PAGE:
Related Content:
80beats: Is the U.S. Government Losing the Battle Against Hackers?
80beats: Google and GE Team Up to Save the U.S. Power Grid
80beats: Computer Virus Travels Into Orbit, Lands on the Space Station
80beats: Russian Invasion Included the First Real Use of “Cyber Warfare”

Image: iStockphoto

CATEGORIZED UNDER: Environment, Technology
  • http://www.mazepath.com/uncleal/ Uncle Al

    The US jails its most Gifted hackers; its enemies massively encourage theirs with State sanction, resources, and remuneration. The future is here, it’s just not evenly distributed. Think of it as evolution in action

  • http://www.tendollarhats.com Joe Tiller

    Wow this is really scary! Could you imagine what would happen in the event of a terrorist attack….and then all of our electricity goes out? Thank God I can bare arms to protect myself!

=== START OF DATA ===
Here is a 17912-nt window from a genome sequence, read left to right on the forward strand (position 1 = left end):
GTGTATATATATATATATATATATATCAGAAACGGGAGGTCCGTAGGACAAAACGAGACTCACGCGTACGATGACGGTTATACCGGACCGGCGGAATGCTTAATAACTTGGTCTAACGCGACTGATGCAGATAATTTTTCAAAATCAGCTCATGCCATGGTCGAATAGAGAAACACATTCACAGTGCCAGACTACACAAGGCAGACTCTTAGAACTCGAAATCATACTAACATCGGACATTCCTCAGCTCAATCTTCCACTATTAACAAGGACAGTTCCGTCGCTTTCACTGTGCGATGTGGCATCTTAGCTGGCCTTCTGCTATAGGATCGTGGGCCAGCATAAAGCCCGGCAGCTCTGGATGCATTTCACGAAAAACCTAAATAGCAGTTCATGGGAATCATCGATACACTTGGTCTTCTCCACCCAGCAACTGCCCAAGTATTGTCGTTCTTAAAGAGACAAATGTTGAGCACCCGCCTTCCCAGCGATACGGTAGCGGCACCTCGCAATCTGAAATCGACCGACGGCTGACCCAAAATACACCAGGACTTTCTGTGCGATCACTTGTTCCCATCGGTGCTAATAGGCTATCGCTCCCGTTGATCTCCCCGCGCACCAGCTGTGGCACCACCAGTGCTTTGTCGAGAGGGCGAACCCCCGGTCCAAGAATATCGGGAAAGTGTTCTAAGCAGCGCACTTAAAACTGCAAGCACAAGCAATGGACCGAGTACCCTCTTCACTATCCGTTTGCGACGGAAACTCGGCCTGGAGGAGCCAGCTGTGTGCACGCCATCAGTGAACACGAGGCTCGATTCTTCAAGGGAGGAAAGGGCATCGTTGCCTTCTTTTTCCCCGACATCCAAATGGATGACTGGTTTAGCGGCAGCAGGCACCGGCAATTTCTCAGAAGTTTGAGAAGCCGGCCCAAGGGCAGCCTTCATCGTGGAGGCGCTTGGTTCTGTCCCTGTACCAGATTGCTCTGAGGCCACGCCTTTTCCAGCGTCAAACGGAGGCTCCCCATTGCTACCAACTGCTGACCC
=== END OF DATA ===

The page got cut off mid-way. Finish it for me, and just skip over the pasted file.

• http://www.tendollarhats.com Joe Tiller

    I understand that someone has done this with the water and sewage. They let tons of sewage be released and took control of the plant! Crazy stuff. http://www.tendollarhats.com

  • Tom

    Our infrastructure is not secure….

    Yes part ofit is living in a free society where there is so much open information but we cannot wait until a war or national emergency is declared before security is placed on par with self sufficiency and efficiency.

    For example there is great talk of a smart grid and renewable energy but no talk of protecting the grid from an EMP pulse. The technology is out there and it should be mandated.

    People complain about cost…but we have about 30% of our economy under-capacity. Upgrading our infrastructure and our security is an excellent way to put ournation back to work.

  • http://clubneko.net Nick